An innovative feature of the URAA was the domestic support disciplines, which recognised that domestic policies can have strong effects on trade and trade policies. Countries agreed to reduce the value of support for the most trade-distorting policy measures (such as output-related price supports), but not for the less-distorting ones (such as direct income payments). But more has to be done. For a start, these commitments did not significantly constrain WTO members, since countries agreed to make reductions from a base period of unusually high support, rather than from the actual levels at the time of the agreement in 1994. Moreover, while several countries have since shifted to less-distorting support measures, these still keep additional resources in farming and continue to distort trade as a result. The fact is that, despite the reforms to date, overall support remains very high. Exempting policies on the basis that they do not affect farmers’ production decisions at the margin, may fail to address the cumulative impact that the whole range of support policies has on production and trade.
In order to consolidate the reform process there is a need for stronger disciplines and simpler legal requirements. Less complicated provisions would undoubtedly ease developing countries’ concerns about the need for a “fair” and “balanced” agreement. A number of other difficult issues may also have to be addressed. These include the tendency for tariffs to escalate according to the degree of processing undertaken, the potential for state trading enterprises to distort trade, the growing use of anti-dumping duties, and the possible misuse of food aid and export credits.
Some countries would also like to see “non-trade” concerns specifically acknowledged and integrated into a new agreement. A number of countries with high animal welfare standards argue that they should not have to accept competition from countries with lower standards. A wide range of issues related to production processes and methods – in particular concerning food quality and safety – has also been raised. The Agreement on Sanitary and Phytosanitary Measures and the Agreement on Technical Barriers to Trade cover many of these issues. Yet while the framework created by the Uruguay Round should facilitate further reform, it is unlikely to be sufficient to address all countries’ concerns.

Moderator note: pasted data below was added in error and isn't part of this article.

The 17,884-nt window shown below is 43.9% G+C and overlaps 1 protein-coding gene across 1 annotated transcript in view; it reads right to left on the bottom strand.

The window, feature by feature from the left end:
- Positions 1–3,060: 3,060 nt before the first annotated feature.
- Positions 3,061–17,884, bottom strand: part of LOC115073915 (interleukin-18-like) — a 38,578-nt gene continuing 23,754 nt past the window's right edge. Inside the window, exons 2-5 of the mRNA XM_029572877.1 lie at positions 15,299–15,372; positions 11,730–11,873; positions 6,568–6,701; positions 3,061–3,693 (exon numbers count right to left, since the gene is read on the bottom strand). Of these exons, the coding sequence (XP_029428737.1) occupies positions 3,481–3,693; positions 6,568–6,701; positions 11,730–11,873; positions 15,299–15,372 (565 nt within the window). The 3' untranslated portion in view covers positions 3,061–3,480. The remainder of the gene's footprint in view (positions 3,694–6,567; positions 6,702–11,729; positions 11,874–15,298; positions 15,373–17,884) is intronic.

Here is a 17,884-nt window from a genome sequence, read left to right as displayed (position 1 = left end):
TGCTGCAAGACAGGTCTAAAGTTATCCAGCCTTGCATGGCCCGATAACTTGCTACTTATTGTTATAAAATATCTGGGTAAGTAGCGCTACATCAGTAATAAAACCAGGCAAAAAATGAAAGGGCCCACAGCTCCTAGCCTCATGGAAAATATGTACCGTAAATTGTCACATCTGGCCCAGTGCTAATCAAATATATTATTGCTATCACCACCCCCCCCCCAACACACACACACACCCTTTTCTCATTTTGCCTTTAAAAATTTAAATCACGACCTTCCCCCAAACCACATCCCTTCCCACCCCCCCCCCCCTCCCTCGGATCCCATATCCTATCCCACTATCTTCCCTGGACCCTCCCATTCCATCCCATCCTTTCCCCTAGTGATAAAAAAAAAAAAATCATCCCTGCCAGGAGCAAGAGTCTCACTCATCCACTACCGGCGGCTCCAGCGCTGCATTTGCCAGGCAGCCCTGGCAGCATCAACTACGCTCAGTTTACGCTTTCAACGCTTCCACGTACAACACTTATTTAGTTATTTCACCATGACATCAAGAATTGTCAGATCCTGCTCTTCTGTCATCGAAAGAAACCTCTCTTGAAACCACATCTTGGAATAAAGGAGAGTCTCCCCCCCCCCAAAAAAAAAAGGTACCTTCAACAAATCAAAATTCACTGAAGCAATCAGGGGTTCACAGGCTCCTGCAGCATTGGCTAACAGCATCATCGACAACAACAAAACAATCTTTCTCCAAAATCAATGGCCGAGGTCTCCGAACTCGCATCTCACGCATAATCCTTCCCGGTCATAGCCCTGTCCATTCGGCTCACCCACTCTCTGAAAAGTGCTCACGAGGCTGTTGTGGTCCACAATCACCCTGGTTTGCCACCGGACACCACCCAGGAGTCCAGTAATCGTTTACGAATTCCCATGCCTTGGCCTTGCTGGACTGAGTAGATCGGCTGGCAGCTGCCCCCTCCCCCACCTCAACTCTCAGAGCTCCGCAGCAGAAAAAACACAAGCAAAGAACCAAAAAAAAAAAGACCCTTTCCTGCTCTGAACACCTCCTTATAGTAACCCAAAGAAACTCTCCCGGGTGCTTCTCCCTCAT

A consolidation of the URAA promises efficiency gains that should translate into stronger economic growth. But it is important to recognise that while trade reform promises aggregate gains, it does not guarantee that everyone will be better off. Within and among countries, there will be both winners and losers, although the losers may benefit in the long term from stronger growth and higher returns in other activities. In particular, the burden imposed on net food importing countries, and on specialised exporters that depend on one or two key commodities, may need to be addressed.
While such problems do not alter the case for further trade reform, they nevertheless imply that trade cannot be viewed in isolation. In those OECD countries where the agricultural sector benefits from high support and protection, adjustment assistance, compensation and income safety nets may be required. In developing countries, there may also be a need for export capacity building and renewed efforts to reduce dependence on one or two key commodities or export markets. Development assistance clearly has a role to play here.
A new agreement with deeper reforms would reduce the burden on consumers and taxpayers in OECD countries. It would also be of overall benefit to developing countries, many of which have lost out from limited market access opportunities and the difficulties of competing with subsidised exports from more developed countries.
The Uruguay Round Agreement on Agriculture: An Evaluation of its Implementation in OECD Countries, OECD, 2001.
The Uruguay Round Agreement on Agriculture: The Policy Concerns of Emerging and Transition Economies, OECD, 2000.
©OECD Observer No 229, November 2001